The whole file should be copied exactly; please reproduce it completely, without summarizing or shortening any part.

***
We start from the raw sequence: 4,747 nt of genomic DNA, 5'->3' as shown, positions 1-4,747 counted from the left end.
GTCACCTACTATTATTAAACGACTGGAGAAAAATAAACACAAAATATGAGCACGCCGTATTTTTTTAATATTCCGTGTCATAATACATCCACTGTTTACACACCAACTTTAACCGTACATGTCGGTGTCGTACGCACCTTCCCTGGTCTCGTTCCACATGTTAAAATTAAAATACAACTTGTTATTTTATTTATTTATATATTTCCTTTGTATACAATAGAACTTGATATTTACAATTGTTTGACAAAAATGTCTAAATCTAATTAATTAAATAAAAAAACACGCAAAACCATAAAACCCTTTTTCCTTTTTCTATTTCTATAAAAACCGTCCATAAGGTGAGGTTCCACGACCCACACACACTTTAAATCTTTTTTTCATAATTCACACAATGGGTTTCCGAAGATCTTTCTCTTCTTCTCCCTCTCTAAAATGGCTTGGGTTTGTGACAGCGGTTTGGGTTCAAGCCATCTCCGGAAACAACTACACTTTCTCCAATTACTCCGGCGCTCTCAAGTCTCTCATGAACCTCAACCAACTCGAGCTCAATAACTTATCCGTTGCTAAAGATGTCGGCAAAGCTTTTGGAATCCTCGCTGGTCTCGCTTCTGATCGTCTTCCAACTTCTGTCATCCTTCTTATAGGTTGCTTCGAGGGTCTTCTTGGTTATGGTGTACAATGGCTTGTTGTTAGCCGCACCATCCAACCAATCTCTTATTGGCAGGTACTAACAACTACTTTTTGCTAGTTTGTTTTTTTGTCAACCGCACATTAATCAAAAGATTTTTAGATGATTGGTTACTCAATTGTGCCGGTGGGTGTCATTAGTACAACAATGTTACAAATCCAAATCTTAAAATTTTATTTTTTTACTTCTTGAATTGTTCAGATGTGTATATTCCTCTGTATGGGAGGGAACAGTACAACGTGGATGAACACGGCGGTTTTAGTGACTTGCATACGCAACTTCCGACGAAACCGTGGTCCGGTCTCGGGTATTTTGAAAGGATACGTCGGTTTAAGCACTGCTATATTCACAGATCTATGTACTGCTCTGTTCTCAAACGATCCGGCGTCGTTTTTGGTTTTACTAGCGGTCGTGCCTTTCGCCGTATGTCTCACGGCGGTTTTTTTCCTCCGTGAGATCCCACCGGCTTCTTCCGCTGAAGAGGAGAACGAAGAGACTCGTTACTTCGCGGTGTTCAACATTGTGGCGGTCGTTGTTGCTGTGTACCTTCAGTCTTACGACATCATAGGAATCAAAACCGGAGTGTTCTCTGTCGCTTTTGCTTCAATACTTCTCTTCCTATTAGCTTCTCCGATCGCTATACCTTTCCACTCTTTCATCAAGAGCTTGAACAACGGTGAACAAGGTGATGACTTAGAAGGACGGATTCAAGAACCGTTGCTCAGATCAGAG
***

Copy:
We start from the raw sequence: 4,747 nt of genomic DNA, 5'->3' as shown, positions 1-4,747 counted from the left end.
GTCACCTACTATTATTAAACGACTGGAGAAAAATAAACACAAAATATGAGCACGCCGTATTTTTTTAATATTCCGTGTCATAATACATCCACTGTTTACACACCAACTTTAACCGTACATGTCGGTGTCGTACGCACCTTCCCTGGTCTCGTTCCACATGTTAAAATTAAAATACAACTTGTTATTTTATTTATTTATATATTTCCTTTGTATACAATAGAACTTGATATTTACAATTGTTTGACAAAAATGTCTAAATCTAATTAATTAAATAAAAAAACACGCAAAACCATAAAACCCTTTTTCCTTTTTCTATTTCTATAAAAACCGTCCATAAGGTGAGGTTCCACGACCCACACACACTTTAAATCTTTTTTTCATAATTCACACAATGGGTTTCCGAAGATCTTTCTCTTCTTCTCCCTCTCTAAAATGGCTTGGGTTTGTGACAGCGGTTTGGGTTCAAGCCATCTCCGGAAACAACTACACTTTCTCCAATTACTCCGGCGCTCTCAAGTCTCTCATGAACCTCAACCAACTCGAGCTCAATAACTTATCCGTTGCTAAAGATGTCGGCAAAGCTTTTGGAATCCTCGCTGGTCTCGCTTCTGATCGTCTTCCAACTTCTGTCATCCTTCTTATAGGTTGCTTCGAGGGTCTTCTTGGTTATGGTGTACAATGGCTTGTTGTTAGCCGCACCATCCAACCAATCTCTTATTGGCAGGTACTAACAACTACTTTTTGCTAGTTTGTTTTTTTGTCAACCGCACATTAATCAAAAGATTTTTAGATGATTGGTTACTCAATTGTGCCGGTGGGTGTCATTAGTACAACAATGTTACAAATCCAAATCTTAAAATTTTATTTTTTTACTTCTTGAATTGTTCAGATGTGTATATTCCTCTGTATGGGAGGGAACAGTACAACGTGGATGAACACGGCGGTTTTAGTGACTTGCATACGCAACTTCCGACGAAACCGTGGTCCGGTCTCGGGTATTTTGAAAGGATACGTCGGTTTAAGCACTGCTATATTCACAGATCTATGTACTGCTCTGTTCTCAAACGATCCGGCGTCGTTTTTGGTTTTACTAGCGGTCGTGCCTTTCGCCGTATGTCTCACGGCGGTTTTTTTCCTCCGTGAGATCCCACCGGCTTCTTCCGCTGAAGAGGAGAACGAAGAGACTCGTTACTTCGCGGTGTTCAACATTGTGGCGGTCGTTGTTGCTGTGTACCTTCAGTCTTACGACATCATAGGAATCAAAACCGGAGTGTTCTCTGTCGCTTTTGCTTCAATACTTCTCTTCCTATTAGCTTCTCCGATCGCTATACCTTTCCACTCTTTCATCAAGAGCTTGAACAACGGTGAACAAGGTGATGACTTAGAAGGACGGATTCAAGAACCGTTGCTCAGATCAGAG